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PHE Preparedness Initiative
PHE Preparedness Initiative
Project Name: PHE Preparedness Initiative
Funder: US Centers for Disease Control and Prevention (CDC)
Locations: Democratic Republic of Congo, South Sudan
Objective: To build the capacity (of CARE and of the communities where we work) to prevent, detect and rapidly respond to public health emergencies (PHE), with an emphasis on enhancing disease prevention through community engagement and early detection through community-based surveillance.
In October 2018, CARE began implementation of the PHE Preparedness Initiative - a pilot project focused on enhancing risk communication and community-based surveillance (CBS) in Bipemba district, Kasai-Oriental province in the Democratic Republic of Congo. The initiative is taking place in a province where CARE's SAFPAC program is ongoing, and SAFPAC has utilized similar community-based approaches to explore attitudes and norms related to disease transmission and implement an approach to enhance CBS. At the beginning of implementation, the central provinces of Kasai-Oriental and Sankuru were experiencing a cholera outbreak with over 1,000 cases and nearly 100 deaths attributed to the disease in the first four months. Although the Kasai region had been cholera-free since 2004, the health and sanitation environment began quickly deteriorating in 2016 as a result of armed conflict between local militia groups and the national army, opening the door for the pathogen’s return.
CARE’s community-based surveillance (CBS) approach was informed by global guidance and aims to enhance the existing surveillance system by utilizing CARE program platforms and engagement approaches at the community level. Volunteers from the community were recruited and trained to act as liaisons between the health system and the community. As CBS focal points (CBS-FPs), these individuals support efforts for disease prevention and early detection to reduce the spread of transmission and enable faster responses (including but not exclusive to cholera) together with community health workers, facility-based health workers, and the Bipemba health district staff.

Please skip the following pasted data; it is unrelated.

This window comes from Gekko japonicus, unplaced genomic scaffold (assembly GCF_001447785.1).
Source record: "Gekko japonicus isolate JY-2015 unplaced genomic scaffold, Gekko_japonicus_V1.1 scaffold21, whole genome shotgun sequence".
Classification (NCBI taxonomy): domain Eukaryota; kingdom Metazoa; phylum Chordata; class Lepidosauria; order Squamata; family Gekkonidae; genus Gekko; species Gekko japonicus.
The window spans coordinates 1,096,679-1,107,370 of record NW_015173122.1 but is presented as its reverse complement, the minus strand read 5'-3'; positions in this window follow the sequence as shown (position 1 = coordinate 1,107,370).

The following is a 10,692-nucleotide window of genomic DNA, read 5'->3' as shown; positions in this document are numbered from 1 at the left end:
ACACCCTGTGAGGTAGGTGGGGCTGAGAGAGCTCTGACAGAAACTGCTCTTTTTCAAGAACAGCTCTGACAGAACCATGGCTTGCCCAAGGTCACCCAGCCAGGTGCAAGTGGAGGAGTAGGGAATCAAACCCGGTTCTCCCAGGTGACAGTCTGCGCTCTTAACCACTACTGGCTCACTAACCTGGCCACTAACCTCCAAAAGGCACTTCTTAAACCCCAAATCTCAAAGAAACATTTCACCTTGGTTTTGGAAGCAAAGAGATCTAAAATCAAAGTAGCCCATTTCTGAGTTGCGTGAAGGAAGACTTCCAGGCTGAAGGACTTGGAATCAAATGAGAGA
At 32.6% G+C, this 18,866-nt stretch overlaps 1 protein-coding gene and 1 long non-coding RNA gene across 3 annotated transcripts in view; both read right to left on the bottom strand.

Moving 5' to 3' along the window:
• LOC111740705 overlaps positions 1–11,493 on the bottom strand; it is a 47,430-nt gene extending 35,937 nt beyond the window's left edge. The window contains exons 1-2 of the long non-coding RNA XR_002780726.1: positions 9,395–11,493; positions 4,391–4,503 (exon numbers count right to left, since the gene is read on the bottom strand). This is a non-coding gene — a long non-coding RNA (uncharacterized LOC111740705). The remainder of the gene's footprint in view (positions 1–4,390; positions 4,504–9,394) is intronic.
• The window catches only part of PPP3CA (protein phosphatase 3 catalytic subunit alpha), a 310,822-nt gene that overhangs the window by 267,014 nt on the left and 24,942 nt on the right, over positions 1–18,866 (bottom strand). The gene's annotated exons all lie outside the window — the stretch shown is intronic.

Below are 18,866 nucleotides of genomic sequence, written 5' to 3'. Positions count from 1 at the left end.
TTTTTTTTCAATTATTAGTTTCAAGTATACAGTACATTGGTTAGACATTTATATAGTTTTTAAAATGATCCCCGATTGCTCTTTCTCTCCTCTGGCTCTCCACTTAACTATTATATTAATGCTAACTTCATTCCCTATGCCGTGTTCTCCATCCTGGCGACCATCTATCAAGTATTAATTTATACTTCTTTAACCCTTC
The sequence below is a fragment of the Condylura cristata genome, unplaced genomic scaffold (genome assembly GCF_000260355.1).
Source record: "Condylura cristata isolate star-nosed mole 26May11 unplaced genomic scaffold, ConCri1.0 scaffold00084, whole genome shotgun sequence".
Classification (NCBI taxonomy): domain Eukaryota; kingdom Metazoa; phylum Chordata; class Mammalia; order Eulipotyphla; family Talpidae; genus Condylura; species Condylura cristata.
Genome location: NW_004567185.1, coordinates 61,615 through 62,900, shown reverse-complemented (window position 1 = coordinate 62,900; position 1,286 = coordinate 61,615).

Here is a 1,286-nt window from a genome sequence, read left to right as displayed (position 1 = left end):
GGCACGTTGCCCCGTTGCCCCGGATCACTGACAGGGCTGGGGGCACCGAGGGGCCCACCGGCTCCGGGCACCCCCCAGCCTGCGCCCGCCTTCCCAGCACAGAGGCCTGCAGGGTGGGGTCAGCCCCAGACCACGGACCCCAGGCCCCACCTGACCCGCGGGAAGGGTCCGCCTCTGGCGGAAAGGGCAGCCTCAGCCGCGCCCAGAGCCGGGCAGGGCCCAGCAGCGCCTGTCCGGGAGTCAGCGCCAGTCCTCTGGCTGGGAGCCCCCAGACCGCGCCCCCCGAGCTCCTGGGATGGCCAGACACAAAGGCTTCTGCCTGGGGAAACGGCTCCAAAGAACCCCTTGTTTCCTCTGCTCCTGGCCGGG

CBS-FPs provide education on good hygiene practices and promote the use of chloramine tablets for water purification. They also make routine home visits to check on the health of families in their area, reporting any suspected adverse public health events they find (including a community-defined description of cholera) back to the head nurse at the local health facility who would begin an investigation and ensure it is reported to the health district office.
After seven months of CBS implementation in Kasai, CARE interviewed health workers, staff members from the district ministry of health, and CBS-FPs involved in the project there to explore the effectiveness of the approach. They noticed:
Early detection of emerging public health threats improved. According to local CARE staff, the reported cases of cholera went from 80 in Bipemba to zero over the course of the project. Also, while making their home visits, CBS-FPs noticed some unusual cases of illness that turned out to be measles. An investigation was launched, and more cases of measles were quickly located and confirmed by the health district office, which then sent the patients to health facilities for treatment and prompted a measles vaccination campaign.
Hygiene behaviors among families in the community also improved. Health district officials noted increased latrine use, hand-washing, and use of chloramine tablets for water treatment after the community had been educated on disease prevention.
Community members began to trust the health system more. Through their outreach and sensitization efforts, CBS-FPs engaged the community to discuss causes of disease, health-seeking behavior, and signs of potential illness that require quick reporting. The interaction has resulted in strengthened awareness and trust between the health system and the community, and increased utilization of health facilities.
Implementation of a similar CBS approach began in Torit and Wau counties in South Sudan in late 2019, with the goal of strengthening the country's preparedness for Ebola. Similar to the work in DR Congo, CARE will work with communities to 1) assist them in making informed decisions and taking action to prevent the spread of Ebola and 2) strengthen the early detection and reporting of suspected Ebola cases. Check back soon for updates!
BLOG: Building a Bridge for Better Infectious Disease Prevention and Control (Frontline Health Workers Coalition)